Crude Ready for Major Breakout

09/10/2019 11:49 am EST


Phil Flynn

Senior Energy Analyst, The PRICE Futures Group

New Saudi oil minister ready to take more bold steps to restrict production and push prices higher, reports Phil Flynn.

The crude oil market is on the verge of an upside breakout as the oil trade is expecting that at the very least, OPEC plus Russia will continue with production cuts at its joint OPEC/non-OPEC Ministerial Monitoring Committee (JMMC) meeting on Thursday. Those hopes have been inspired by new Saudi oil minister Prince Abdulaziz bin Salman who said he intends to maintain production curbs as part of an agreement with the OPEC.

The market also expects that he will do more than his predecessor Khalid al-Falih, to try to raise oil prices ahead of the Saudi Aramco IPO. Mr. al-Falih's major failing was to not get oil to the price Prince Bin-Salman and his father the king wanted. So, if Prince Abdulaziz bin Salman, the first member of a royal family to hold that role, wants to avoid the same fate as Khalid al-Falih, he better start calling Russia with a plan to announce a bigger production cut on Thursday.

In the meantime, there are reports that Iraq — the biggest over production cheater in the OPEC cartel — is now ready to reduce its crude oil production next month. Iraq's oil minister, Thamer Ghadhban, said, “We are committed to the agreement to reduce production.”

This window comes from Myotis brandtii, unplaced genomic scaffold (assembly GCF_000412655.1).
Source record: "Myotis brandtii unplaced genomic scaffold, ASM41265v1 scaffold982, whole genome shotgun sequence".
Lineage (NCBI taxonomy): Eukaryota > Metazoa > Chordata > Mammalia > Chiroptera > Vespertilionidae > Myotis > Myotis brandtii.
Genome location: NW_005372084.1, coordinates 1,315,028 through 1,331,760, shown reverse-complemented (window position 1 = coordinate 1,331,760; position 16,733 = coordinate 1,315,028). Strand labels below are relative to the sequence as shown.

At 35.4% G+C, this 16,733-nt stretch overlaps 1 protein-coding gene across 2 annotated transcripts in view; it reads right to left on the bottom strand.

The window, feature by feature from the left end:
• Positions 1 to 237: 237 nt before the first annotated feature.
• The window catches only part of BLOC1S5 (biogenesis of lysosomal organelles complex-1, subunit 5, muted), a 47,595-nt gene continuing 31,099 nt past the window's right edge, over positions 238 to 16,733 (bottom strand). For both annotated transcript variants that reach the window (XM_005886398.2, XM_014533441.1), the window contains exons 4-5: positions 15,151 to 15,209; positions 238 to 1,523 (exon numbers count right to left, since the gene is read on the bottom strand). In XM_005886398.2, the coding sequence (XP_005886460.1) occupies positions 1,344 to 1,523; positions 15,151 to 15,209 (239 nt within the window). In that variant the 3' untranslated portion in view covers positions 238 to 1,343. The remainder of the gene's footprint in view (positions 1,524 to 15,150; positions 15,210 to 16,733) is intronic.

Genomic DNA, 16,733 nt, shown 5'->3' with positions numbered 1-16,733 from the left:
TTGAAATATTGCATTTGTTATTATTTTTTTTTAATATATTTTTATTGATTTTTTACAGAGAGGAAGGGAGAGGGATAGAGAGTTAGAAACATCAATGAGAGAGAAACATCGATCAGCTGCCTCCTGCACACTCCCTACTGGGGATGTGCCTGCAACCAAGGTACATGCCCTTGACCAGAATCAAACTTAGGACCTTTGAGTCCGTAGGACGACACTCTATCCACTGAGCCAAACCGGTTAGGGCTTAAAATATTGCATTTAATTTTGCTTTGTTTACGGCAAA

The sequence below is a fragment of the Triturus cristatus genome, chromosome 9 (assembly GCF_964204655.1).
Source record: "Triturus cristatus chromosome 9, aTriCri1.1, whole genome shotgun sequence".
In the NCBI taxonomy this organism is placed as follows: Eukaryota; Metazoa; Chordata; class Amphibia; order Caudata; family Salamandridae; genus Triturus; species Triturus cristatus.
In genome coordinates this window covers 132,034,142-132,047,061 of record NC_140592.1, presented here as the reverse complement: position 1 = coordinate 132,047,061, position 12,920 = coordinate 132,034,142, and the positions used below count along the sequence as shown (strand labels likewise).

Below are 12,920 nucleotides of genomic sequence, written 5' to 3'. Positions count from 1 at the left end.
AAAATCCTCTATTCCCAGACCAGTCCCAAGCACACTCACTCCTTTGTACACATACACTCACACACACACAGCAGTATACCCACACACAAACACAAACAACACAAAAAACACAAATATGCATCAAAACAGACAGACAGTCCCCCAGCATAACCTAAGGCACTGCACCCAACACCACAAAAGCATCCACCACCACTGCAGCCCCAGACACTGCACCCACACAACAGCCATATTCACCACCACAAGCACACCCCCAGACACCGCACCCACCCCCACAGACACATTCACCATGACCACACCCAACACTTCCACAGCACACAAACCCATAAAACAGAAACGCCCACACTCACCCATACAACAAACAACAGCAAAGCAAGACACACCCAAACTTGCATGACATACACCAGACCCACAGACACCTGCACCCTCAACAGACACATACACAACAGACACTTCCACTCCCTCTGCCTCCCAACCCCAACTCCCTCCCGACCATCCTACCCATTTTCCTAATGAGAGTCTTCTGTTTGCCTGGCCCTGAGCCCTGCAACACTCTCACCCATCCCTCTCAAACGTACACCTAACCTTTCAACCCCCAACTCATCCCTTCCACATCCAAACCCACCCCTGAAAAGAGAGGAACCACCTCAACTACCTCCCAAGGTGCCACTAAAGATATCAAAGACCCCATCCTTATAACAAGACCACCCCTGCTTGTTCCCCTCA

Oil is also gearing up for another bullish American Petroleum Institute (API) report. While Hurricane Dorian no doubt will start messing with the data, we are still expecting a pretty sizable draw. Private forecasters are reporting an at least 700,000 draw at the Cushing delivery hub in Oklahoma and U.S. oil imports into the Gulf should drop dramatically from last week’s pre-storm surge. We are looking for crude oil supply to fall by 3 million barrels and we’re looking for products to fall by 3 million barrels as well.

More talk of shale pullbacks and fiscal discipline should lower U.S. shale production expectations. Decline rates are rising and rig counts are falling and are not painting a pretty production outlook. Oil demand drops in the U.S. have not happened and talk of falling global demand looks to be more overstated than understated. Demand in China stays strong and may get stronger with more economic stimulus on the way.  The ECB may also add stimulus juicing up more oil demand.

Natural gas should stay strong with all the heat down south. The ECB may also add stimulus juicing up 83 bcf.

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